The other thing is: it's easy to become a phoney. Dopey people become phoneys all the time. Pimply people too. & People that are told they can't be understood. It's so easy to become a phoney. 'Cause you always wanted to get in that bloody door. And that's why they kept on locking it on ya. Coz you always wanted to come in uninvited & all. You see: that kinda seals it as so very depressing. I always wanted to come in and I still want to get in. Even if I know I'm uninvited. Not welcome and that nobody, really nobody, wants to listen to me.

It's easy to become a phoney. More than half of the internet is dedicated to creating a second chance for dopey people to become phonies. It's called social networking & it's dedicated to creating the opportunity to lock virtual doors. People are really good as it too - especially those that were phonies to start with. They really rock at all this social networking stuff. They really do. They can let you know their doors are locked; even if you didn't much care to come in ;-)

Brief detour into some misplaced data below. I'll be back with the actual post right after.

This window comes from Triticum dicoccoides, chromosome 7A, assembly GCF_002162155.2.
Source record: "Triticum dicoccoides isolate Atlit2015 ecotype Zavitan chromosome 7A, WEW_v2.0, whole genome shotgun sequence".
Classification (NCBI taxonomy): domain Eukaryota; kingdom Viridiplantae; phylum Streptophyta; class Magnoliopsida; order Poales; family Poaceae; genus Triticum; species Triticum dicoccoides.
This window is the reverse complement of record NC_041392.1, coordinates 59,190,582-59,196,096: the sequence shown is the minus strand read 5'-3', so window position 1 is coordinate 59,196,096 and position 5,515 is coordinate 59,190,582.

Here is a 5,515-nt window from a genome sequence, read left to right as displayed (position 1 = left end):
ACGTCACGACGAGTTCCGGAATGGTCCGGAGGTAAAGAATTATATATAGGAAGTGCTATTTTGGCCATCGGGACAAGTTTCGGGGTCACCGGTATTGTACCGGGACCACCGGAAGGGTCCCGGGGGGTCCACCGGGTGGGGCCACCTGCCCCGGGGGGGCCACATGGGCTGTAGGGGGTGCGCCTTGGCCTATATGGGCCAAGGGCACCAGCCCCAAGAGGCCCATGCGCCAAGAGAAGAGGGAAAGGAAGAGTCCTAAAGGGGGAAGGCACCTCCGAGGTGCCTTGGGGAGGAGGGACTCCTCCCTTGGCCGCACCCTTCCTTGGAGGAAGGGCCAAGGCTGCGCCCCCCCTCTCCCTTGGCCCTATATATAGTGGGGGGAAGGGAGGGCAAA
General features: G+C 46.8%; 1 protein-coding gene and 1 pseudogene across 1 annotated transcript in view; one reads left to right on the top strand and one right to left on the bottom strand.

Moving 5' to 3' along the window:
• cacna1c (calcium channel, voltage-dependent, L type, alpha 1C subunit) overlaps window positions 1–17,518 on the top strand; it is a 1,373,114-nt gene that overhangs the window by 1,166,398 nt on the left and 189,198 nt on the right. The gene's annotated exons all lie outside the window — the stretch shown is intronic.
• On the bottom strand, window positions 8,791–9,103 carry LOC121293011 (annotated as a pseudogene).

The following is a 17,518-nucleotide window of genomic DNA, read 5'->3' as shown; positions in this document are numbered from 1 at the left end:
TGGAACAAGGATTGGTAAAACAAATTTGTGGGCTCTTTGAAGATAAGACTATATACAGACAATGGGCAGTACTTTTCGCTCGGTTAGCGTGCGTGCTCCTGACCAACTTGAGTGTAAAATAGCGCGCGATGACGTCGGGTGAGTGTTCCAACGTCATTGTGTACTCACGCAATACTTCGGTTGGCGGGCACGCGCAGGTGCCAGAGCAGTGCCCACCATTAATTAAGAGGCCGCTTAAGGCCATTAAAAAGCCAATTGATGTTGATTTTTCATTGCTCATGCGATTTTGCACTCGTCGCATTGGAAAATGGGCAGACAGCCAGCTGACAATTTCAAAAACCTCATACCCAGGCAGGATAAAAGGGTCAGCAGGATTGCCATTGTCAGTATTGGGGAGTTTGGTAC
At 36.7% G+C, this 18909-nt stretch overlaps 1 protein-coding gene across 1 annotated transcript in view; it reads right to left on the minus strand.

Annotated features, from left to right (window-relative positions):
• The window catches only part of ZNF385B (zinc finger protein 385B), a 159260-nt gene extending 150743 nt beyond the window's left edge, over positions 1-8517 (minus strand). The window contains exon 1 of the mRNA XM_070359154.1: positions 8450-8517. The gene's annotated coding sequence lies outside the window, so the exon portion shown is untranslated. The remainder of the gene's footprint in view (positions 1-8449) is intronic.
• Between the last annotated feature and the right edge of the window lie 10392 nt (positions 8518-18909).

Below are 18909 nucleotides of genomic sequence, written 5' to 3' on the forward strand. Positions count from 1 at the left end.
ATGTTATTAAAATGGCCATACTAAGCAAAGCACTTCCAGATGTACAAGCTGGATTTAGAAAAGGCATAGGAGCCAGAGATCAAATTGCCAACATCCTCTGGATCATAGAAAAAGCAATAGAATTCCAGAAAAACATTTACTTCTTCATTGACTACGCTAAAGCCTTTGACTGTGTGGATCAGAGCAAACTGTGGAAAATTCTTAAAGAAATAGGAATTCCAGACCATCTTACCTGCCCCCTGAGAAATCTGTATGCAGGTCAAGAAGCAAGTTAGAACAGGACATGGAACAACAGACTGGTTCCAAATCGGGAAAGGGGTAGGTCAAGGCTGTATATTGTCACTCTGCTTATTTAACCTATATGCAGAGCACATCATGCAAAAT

But I still like people. I do. I'm a cultural optimist. Always was. Even with all of these phonies and all, people are likeable if given a chance. Even the phonies. It's just we don't give a lot of chances. We can't really - not enough time to socially network with all of them. So we have to pick our phonies and our dopeys and stuff. We're getting better at it. Lots better. The internet helps. Makes it easier to find our own room, to have a bull session in or something. Easier also to go from one room to the next, & not carrying the label of the rooms you've been in. That certainly helps a lot. Maybe as an optimist one could say: maybe it helps enough to get rid of labels alltogether (at least in the non-amusing sense of cliques and clubs).